Explaining Cross‐National Variations in the Prevalence of Envelope Wages: Some Lessons from a 2013 Eurobarometer Survey

19 Pages Posted: 21 Nov 2014

See all articles by Colin Williams

Colin Williams

University of Sheffield - School of Management

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Date Written: November 2014

Abstract

The aim of this article is to evaluate competing theories that variously explain the greater prevalence of envelope wages in some countries either as: a legacy of under‐development (modernisation thesis); due to high taxes, state corruption and burdensome regulations and controls (neo‐liberal thesis), or a result of inadequate state intervention in work and welfare arrangements, which leaves workers less than fully protected (political economy thesis). Reporting a 2013 survey of cross‐national variations in the prevalence of envelope wages, the finding is that the results refute the neo‐liberal thesis but support both the modernisation and political economy theses, revealing that this illegitimate wage practice is more common in poorer, less equal countries with lower taxation and social protection levels and less effective redistribution via social transfers. The theoretical and policy implications are then discussed.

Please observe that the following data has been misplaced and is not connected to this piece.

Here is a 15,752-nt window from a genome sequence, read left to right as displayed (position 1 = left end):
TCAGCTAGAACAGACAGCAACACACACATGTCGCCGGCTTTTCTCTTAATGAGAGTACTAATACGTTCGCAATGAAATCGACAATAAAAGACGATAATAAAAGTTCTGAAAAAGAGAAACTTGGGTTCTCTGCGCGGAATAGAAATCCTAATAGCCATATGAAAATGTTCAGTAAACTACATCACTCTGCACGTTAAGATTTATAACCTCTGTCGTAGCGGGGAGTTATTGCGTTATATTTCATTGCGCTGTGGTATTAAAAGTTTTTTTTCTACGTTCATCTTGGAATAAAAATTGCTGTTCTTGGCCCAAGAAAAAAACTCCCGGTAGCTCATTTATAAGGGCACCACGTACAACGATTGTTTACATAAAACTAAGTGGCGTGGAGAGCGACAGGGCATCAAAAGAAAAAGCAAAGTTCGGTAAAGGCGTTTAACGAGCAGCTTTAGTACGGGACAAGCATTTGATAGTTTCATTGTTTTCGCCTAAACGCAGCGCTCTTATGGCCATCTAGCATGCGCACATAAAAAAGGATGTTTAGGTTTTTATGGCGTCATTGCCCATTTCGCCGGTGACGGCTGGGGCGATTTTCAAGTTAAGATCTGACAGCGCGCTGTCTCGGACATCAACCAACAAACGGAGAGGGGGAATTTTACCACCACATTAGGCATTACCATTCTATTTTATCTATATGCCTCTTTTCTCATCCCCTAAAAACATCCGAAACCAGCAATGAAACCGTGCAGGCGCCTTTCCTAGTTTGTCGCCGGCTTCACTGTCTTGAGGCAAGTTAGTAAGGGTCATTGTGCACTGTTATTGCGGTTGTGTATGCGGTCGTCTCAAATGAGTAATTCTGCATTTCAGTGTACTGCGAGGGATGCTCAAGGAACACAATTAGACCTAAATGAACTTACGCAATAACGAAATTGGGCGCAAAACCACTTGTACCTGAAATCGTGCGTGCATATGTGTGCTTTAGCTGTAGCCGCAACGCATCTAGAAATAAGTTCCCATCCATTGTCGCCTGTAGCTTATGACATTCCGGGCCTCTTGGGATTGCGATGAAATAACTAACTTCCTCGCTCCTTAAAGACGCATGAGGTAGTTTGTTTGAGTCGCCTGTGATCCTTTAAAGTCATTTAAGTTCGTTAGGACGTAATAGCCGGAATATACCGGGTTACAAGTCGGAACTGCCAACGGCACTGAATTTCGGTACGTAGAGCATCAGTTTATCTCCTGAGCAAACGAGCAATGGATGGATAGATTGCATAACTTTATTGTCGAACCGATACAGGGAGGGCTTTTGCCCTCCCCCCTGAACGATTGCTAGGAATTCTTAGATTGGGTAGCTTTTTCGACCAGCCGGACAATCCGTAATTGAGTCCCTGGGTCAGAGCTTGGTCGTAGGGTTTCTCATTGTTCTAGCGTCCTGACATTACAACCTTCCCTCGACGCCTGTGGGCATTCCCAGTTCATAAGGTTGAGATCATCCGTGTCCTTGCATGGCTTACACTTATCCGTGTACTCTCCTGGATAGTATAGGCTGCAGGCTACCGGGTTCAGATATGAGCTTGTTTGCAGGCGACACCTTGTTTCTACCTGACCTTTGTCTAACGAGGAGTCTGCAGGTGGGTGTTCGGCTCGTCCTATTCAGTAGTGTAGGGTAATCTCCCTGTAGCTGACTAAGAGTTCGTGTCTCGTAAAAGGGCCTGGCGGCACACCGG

Suggested Citation

Williams, Colin, Explaining Cross‐National Variations in the Prevalence of Envelope Wages: Some Lessons from a 2013 Eurobarometer Survey (November 2014). Industrial Relations Journal, Vol. 45, Issue 6, pp. 524-542, 2014, Available at SSRN: https://ssrn.com/abstract=2528869 or http://dx.doi.org/10.1111/irj.12077

Colin Williams (Contact Author)

University of Sheffield - School of Management ( email )

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Sheffield, S10 1FL
United Kingdom

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